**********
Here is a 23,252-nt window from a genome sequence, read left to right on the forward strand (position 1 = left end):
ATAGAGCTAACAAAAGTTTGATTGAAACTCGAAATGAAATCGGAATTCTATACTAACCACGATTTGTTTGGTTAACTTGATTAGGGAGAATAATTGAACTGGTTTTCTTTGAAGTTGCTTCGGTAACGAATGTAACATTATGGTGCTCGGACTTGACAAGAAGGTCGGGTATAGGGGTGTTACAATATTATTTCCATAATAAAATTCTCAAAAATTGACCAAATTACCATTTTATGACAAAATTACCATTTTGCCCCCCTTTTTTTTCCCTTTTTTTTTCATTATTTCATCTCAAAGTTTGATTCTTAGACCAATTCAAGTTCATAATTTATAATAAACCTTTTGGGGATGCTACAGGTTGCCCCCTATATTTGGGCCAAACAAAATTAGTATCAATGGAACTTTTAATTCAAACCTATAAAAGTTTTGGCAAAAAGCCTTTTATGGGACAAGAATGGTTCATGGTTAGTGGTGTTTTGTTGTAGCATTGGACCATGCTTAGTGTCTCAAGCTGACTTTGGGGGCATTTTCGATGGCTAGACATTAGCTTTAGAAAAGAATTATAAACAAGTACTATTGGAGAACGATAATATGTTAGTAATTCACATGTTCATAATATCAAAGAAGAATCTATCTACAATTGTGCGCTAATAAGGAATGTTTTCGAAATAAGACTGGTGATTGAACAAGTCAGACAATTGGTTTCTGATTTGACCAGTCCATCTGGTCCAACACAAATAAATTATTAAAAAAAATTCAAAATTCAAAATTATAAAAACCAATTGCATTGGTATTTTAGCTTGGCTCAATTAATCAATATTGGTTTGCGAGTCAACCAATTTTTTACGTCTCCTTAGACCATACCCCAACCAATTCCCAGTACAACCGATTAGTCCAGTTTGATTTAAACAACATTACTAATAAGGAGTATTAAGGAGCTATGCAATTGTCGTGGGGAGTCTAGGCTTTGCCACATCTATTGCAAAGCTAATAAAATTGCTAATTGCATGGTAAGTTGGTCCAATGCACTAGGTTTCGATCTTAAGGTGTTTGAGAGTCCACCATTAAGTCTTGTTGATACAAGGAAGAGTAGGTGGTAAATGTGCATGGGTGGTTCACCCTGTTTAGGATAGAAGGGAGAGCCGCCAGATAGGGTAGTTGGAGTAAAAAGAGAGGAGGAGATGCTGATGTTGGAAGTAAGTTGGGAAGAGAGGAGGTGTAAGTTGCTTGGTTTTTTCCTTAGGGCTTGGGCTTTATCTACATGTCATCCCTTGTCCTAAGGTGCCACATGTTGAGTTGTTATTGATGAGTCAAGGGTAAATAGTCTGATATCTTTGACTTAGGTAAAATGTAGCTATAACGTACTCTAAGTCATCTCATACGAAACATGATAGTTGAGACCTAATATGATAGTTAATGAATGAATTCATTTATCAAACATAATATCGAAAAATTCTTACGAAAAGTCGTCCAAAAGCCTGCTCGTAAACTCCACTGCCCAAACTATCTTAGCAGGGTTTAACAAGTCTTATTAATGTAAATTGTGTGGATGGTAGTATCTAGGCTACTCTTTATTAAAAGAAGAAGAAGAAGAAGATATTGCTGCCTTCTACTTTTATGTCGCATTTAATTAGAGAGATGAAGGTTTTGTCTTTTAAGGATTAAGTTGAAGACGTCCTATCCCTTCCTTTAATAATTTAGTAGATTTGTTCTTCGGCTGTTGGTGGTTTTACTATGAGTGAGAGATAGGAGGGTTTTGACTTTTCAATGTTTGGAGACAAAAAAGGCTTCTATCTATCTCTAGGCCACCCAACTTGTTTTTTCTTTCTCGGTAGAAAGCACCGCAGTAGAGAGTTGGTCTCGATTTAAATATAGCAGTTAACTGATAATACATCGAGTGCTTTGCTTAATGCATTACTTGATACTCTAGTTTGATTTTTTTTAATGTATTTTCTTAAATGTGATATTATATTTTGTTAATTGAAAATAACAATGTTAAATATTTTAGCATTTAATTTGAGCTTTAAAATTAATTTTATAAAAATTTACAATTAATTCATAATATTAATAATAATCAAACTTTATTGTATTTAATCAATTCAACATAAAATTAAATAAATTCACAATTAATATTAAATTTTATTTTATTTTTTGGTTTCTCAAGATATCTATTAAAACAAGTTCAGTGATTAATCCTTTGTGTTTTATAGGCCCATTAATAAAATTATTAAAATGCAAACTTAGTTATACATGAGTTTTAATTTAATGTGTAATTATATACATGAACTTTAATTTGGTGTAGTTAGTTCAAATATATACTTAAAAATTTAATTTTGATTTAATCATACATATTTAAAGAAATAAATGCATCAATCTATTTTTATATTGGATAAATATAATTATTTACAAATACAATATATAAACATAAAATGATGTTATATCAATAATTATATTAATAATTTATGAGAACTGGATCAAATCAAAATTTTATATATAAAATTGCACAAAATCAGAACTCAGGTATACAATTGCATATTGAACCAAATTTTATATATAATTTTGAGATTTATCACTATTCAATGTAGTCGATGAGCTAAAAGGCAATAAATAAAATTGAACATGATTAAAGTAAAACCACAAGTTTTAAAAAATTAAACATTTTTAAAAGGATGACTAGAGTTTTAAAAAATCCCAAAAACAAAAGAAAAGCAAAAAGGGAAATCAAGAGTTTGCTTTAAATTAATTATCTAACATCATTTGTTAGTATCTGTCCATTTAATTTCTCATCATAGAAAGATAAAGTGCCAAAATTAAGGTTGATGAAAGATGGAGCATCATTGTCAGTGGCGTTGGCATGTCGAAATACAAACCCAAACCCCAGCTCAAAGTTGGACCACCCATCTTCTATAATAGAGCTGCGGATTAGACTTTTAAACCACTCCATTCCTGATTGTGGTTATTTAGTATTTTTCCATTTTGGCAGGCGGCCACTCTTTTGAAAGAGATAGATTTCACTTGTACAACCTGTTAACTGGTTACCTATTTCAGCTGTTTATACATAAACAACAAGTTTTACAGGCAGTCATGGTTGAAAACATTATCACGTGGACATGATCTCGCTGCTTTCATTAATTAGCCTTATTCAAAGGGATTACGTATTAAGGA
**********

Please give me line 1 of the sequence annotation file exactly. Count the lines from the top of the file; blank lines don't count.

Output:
Here is a 23,252-nt window from a genome sequence, read left to right on the forward strand (position 1 = left end):